Why the Long Campaign Season Has Been Bad for America

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Long before the first primary vote was cast, Glenn Greenwald identified all the pathologies that would follow.

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Six months before the first primary vote was cast in the current election cycle, Glenn Greenwald wrote a prescient item setting forth for his readers what they could expect in the coming months. Early on in the process, voters "like to flirt with candidates who present themselves as ideologues, but ultimately choose establishment-approved, establishment-serving functionaries perceived as electable," he explained. "In those rare instances when they nominate someone perceived as outside the establishment mainstream (Goldwater, McGovern), those candidates are quickly destroyed. The two-party system and these presidential campaigns are virtually guaranteed -- by design -- to produce palatable faces who perpetuate the status quo, placate the citizenry, and dutifully serve the nation's most powerful factions."

It has all come to pass.

The remainder of his column set forth all the pathologies our polity would suffer through over the course of the campaign. As I recount them, take solace in this comforting fact: Whether your candidate wins or loses, we're on the cusp of a respite from the awfulness of election season.

What has made these interminable months so bad?

During election season, "chatter, gossip and worthless speculation about the candidates' prospects ... drown out most other political matters .... A presidential term is 48 months; that the political media is transfixed by campaign coverage for 18 months every cycle means that a President can wield power with substantially reduced media attention for more than 1/3 of his term."

For politicians, election season ends up "bolstering orthodoxies and narrowing the range of permitted views."

"Perhaps the worst outcome of the protracted obsession with presidential campaigns is how it intensifies partisan tribalism, and bolsters divisions among ordinary Americans who have far more in common than differences," Greenwald wrote. "Because presidential elections are such a stark either/or affair, many people feel compelled to choose one side and then elevate its victory into the overarching -- even the only -- political priority that matters. For that reason, even those willing to criticize their own side's Leader a couple of years before the election become unwilling to do so as the election approaches, on the ground that nothing matters except boosting one's own team .... That, in turn, further reduces the already-low levels of independence, intellectual honesty, and -- most importantly -- accountability for those in power."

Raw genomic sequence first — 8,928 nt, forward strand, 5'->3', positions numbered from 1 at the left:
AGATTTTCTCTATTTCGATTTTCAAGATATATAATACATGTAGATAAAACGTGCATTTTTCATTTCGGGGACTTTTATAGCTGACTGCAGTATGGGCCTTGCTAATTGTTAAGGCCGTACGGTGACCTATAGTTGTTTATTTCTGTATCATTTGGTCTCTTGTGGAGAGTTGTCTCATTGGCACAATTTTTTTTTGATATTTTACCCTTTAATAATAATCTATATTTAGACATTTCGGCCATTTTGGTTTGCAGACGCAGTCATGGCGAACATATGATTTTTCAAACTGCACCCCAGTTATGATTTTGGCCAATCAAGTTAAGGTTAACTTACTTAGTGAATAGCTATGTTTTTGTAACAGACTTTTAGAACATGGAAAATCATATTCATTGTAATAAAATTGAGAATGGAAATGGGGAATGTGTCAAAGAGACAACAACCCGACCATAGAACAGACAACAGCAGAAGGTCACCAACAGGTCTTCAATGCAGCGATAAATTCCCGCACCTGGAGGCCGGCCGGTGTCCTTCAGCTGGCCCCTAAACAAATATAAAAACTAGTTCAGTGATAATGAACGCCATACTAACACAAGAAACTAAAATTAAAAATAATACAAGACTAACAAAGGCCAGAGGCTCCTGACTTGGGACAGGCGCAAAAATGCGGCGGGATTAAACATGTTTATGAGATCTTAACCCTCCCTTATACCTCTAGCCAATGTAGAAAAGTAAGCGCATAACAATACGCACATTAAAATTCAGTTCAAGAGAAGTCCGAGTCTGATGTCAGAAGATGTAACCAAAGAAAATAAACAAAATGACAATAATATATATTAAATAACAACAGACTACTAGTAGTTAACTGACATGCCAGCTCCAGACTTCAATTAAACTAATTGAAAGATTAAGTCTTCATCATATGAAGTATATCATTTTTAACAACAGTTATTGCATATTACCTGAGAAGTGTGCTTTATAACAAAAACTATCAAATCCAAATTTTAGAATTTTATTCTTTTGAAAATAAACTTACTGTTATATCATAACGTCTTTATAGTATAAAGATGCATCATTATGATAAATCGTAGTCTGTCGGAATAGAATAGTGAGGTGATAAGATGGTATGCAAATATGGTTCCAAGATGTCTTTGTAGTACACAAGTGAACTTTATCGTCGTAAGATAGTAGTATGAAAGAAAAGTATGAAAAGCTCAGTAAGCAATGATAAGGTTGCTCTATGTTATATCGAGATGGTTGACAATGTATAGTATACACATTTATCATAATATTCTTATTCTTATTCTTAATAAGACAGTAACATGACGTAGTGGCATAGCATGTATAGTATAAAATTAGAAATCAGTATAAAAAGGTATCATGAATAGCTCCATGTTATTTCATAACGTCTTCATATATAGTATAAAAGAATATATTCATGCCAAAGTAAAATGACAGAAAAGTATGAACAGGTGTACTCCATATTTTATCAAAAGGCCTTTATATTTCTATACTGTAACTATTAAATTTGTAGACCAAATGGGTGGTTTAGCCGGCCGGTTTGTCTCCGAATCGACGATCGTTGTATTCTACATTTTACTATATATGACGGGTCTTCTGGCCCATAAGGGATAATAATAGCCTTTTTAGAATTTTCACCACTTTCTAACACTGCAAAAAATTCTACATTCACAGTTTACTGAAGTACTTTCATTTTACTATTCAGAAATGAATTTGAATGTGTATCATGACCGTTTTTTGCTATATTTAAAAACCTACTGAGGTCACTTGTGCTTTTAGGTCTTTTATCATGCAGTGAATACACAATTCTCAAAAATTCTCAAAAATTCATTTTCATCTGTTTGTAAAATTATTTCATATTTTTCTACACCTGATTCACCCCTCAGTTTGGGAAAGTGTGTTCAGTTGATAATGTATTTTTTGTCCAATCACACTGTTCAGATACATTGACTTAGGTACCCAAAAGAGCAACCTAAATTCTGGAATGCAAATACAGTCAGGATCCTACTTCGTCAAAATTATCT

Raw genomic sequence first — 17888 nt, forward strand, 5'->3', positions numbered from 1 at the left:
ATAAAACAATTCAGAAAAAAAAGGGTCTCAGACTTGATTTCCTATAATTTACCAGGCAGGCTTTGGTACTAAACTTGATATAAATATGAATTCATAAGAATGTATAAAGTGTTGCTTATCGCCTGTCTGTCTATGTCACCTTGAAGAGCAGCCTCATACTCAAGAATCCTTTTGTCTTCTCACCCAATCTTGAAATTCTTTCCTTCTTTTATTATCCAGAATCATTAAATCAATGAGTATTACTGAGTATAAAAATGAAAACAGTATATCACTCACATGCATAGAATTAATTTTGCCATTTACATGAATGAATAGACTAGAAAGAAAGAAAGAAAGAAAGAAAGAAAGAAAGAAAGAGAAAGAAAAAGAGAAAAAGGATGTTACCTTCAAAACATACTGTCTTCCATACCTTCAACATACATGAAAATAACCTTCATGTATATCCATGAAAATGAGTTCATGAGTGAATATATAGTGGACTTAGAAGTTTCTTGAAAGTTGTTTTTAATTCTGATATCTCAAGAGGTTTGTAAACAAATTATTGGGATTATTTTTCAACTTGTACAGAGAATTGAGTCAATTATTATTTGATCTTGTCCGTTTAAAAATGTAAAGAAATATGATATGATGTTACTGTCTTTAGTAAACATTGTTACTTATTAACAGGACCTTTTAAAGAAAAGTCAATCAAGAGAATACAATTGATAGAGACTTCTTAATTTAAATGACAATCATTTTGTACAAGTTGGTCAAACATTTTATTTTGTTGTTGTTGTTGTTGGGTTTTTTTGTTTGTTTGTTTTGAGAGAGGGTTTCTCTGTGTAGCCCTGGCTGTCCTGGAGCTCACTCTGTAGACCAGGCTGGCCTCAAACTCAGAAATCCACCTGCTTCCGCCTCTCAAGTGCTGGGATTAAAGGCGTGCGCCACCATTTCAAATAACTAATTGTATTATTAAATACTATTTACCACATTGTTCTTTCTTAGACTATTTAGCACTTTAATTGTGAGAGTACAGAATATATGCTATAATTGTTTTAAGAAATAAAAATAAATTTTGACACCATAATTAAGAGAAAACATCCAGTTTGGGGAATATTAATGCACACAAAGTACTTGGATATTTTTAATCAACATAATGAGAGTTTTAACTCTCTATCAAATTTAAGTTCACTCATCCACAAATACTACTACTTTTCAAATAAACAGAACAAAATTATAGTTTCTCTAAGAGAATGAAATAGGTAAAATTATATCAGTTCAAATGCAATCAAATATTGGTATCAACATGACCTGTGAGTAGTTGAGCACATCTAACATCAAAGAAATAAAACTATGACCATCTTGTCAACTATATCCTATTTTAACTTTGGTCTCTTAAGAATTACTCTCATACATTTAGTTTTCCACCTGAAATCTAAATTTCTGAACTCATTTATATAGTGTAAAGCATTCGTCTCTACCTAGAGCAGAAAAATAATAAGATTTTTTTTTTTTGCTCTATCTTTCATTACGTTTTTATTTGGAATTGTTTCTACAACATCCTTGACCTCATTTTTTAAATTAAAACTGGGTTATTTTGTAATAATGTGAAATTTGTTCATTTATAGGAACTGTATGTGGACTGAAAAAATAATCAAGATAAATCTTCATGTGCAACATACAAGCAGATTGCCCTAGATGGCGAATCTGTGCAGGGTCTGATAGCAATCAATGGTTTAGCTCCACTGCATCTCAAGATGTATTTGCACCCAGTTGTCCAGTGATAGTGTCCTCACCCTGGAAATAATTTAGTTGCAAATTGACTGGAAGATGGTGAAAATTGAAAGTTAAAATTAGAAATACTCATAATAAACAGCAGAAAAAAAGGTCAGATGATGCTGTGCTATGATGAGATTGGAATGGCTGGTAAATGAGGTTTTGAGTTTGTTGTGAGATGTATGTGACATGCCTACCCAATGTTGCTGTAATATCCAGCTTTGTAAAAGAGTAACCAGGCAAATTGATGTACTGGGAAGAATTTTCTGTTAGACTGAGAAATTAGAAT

For partisans, "loyalty becomes the ultimate Litmus Test of whether you're on the side of Good: it's the supreme With-Us-or-With-the-Terrorists test, and few are willing to endure the punishments for failing it."

To sum up, "the winner-takes-all, Most-Important-Election-Ever hysteria that precedes" elections creates "the illusion of fundamentally stark choices. That's what makes the 18 months of screeching, divisive, petty, trivial rancor so absurd, so distracting, so distorting. Yes, it matters in some important ways who wins and sits in the Oval Office chair, but there are things that matter much, much more than that -- all of which are suffocated into non-existence by the... election circus."

This particular circus is about to shut down for two-and-a-half years. If only we could pack it into fewer months next time.

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Conor Friedersdorf is a staff writer at The Atlantic, where he focuses on politics and national affairs. He lives in Venice, California, and is the founding editor of The Best of Journalism, a newsletter devoted to exceptional nonfiction.

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